As such, though his book is just 115 pages long, it is rather circular and repetitive. But I’m OK with that.

The simplicity of his approach has brought a much-needed calm to my game, from the driver all the way through to the putter. Now, when I settle in over the ball, I’m not burdened with multiple swing thoughts. I merely trust that if I swing the clubhead and resist the temptation to consciously add or subtract from that motion, the laws of physics – centrifugal force – will square up the face as it strikes the ball. Obviously, dozens of minute motions must follow, one after the other in sequence, for that to happen. But it will happen, repeatedly, if I don’t think about trying to make it happen.

To quote Jones:

“The golf swing can be readily taught, and consistently performed, but only if it is conceived as one movement. That is the only way to become a good golfer. The body and all its parts should be treated as disastrous leaders but as wholly admirable followers in the action of the hands and fingers. Forget everything else. You cannot do more than one thing at a time. So don’t let your mind and actions flitter.”

My Experiences

What does this feel like? Consider the handkerchief-and-penknife illustration that I remembered from my youth. It resurfaces in this book to convey Jones’ core concept. From my experience, I’ve found that I simply need to establish a balanced and centered stance and start swinging the club into motion. Though it’s essential to feel the weight of the head in my hands, I strive to keep my hands “quiet.” By that I mean I don’t consciously tighten my grip or flex the fingers to generate motion. Instead, I maintain a light hold of the club (the old “grip the club like you would hold a live bird” metaphor) and allow the wrists to hinge and unhinge in response to the forces generated by the swinging motion – rather than being the cause of the motion.

Simply put: The swing happens, of its own accord. I don’t make it happen.

The challenge here is that, since I’m not using my muscles to – as Jones puts it – create leverage and power, it doesn't feel like anything is happening. It’s unnervingly effortless. Yet, at the bottom of the swing through impact, the clubhead moves faster than I could ever move it by forcing it. And, as Albert Einstein taught us, energy is a function of speed and mass. This natural swinging motion will propel the ball, a whole lot farther than you’d ever think, based solely on how it feels.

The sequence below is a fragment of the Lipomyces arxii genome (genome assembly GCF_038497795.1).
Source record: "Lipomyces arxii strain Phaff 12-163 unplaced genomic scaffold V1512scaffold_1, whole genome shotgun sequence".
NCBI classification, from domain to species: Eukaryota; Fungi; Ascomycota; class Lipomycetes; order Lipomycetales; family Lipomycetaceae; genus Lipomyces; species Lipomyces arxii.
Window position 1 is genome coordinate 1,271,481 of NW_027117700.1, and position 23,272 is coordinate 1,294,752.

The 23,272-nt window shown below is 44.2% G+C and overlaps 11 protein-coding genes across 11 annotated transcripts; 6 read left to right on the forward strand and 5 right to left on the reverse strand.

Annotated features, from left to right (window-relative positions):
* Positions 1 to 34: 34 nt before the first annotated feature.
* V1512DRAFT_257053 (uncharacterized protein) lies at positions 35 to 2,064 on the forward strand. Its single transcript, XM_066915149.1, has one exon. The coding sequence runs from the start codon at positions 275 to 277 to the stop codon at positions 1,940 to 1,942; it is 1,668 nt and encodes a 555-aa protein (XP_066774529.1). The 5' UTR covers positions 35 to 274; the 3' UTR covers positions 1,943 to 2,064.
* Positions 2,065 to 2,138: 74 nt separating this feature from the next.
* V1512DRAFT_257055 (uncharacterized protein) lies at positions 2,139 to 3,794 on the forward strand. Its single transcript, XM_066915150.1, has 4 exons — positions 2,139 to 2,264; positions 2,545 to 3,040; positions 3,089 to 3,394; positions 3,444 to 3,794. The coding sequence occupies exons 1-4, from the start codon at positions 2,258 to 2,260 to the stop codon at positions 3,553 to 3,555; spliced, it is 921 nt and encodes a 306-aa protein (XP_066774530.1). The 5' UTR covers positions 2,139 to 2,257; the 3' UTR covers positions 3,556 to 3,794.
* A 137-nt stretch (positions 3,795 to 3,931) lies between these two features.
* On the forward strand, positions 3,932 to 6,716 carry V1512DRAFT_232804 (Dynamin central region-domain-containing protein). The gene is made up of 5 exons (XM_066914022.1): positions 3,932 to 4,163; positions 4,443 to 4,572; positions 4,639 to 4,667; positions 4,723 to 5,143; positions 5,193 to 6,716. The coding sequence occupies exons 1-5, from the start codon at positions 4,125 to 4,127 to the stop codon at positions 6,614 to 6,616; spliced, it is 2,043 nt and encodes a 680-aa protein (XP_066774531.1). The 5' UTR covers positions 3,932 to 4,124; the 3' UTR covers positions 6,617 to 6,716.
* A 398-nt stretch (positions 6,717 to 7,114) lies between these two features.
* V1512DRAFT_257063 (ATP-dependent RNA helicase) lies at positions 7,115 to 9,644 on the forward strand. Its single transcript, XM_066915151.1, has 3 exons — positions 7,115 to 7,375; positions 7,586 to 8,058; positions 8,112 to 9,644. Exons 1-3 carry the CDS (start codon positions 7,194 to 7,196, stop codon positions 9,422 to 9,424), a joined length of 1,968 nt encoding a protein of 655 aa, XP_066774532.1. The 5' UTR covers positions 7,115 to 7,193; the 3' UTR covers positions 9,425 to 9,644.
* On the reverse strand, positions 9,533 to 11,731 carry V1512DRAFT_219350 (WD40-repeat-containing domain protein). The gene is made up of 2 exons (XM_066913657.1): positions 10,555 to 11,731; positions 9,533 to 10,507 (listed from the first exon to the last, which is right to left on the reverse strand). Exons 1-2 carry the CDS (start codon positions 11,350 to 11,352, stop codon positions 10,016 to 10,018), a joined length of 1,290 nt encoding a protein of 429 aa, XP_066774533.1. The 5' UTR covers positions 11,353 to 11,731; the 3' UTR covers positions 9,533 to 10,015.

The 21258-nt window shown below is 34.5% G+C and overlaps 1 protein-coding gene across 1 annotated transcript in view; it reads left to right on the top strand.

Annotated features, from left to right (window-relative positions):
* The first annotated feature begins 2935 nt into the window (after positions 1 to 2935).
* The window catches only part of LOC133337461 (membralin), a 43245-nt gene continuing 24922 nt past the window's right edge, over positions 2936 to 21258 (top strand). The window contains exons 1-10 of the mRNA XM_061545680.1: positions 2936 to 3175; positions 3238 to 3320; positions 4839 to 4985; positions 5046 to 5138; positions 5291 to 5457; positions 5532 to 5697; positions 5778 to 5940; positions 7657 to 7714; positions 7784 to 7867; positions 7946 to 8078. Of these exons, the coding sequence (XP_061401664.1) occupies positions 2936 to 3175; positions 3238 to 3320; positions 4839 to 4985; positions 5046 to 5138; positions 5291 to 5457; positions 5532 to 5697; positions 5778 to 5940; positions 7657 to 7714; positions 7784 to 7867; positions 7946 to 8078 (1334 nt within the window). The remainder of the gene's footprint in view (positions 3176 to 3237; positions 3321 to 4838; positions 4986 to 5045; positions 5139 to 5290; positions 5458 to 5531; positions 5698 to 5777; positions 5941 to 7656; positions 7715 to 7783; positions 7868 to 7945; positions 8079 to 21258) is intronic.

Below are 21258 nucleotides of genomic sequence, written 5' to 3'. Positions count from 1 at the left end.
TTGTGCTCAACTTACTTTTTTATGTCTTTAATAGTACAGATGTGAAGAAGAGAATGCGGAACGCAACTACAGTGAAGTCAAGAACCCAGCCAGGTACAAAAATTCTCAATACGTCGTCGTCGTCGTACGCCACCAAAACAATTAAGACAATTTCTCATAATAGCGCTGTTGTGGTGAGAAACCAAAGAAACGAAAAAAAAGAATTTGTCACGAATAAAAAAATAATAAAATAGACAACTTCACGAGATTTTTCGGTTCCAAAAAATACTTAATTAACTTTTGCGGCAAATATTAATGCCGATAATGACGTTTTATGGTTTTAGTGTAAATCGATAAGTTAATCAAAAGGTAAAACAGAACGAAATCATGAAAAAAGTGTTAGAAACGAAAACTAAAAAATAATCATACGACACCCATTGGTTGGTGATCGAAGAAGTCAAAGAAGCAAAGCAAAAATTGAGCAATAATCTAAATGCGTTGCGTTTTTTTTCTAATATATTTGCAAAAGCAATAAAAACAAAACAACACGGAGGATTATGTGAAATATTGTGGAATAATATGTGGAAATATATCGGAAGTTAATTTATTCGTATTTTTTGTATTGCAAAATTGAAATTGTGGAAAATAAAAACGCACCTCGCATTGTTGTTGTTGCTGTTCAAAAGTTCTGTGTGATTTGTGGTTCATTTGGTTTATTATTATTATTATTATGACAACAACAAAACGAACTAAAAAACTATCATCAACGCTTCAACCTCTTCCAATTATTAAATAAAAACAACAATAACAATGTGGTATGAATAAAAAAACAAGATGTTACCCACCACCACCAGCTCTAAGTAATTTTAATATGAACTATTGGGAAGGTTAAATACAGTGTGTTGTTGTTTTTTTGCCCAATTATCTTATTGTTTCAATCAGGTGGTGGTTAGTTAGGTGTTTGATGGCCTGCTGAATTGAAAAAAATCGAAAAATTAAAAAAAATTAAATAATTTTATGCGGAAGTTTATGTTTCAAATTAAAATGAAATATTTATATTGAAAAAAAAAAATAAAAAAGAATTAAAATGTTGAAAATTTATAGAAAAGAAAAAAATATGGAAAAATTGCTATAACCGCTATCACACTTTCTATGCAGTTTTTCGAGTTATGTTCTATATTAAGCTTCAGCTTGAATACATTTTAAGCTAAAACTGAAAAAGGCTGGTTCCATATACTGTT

For me, that’s been (and continues to be) the primary hurdle. Decades of “hitting the ball” aren’t going to readily surrender to a few rounds of “swinging the clubhead.” Old habits die hard. But if I stay with this long enough, I’m convinced my old ways – which had made the game a downright struggle – will eventually surrender. Even if my scoring doesn’t improve, the time I spend on the course playing golf this way is so much more pleasurable, I can’t imagine ever going back.

And, should I be tempted to regress, I have the voice of Ernest Jones in my ears to help me stay the course.

“Good golf is easy,” he writes. “And easy golf is enjoyable golf. It is tragic that so many make of it such labour. If I can help a few of golf’s great army of labourers to become players, I shall feel highly repaid for my efforts.”

Well, the Kingston Upon Hull Library only got 25p for your wisdom. But rest assured, Ernest, that it’s worth far more than that.


Perhaps even this labourer’s very golfing soul.

Thursday, February 16, 2017

Kindred Spirit: A Season in Dornoch's Rubenstein endorses my links golf novel

Just when I'd begun to succumb to the general dreariness of a Scottish winter, a ray of sunshine -- in the form of an email from Lorne Rubenstein -- broke through.

Rubenstein, based in Canada, is one of my favorite golf writers. His A Season in Dornoch, which recounts a magical summer he spent in the Scottish Highlands, is one of my favorite golf books. I can say without equivocation that his work has directly inspired mine.

So imagine how deeply gratifying it was to learn that he had read my novel, Machrihanish, and that he thoroughly enjoyed it. Then, to top if off, he posted a very generous review on the website of SCOREGolf, a Canadian magazine. I mean, among other references, he compares bits of my wee story to Michael Murphy's classic novel Golf in the Kingdom and to the lyrics to the late-great Leonard Cohen's song "Anthem."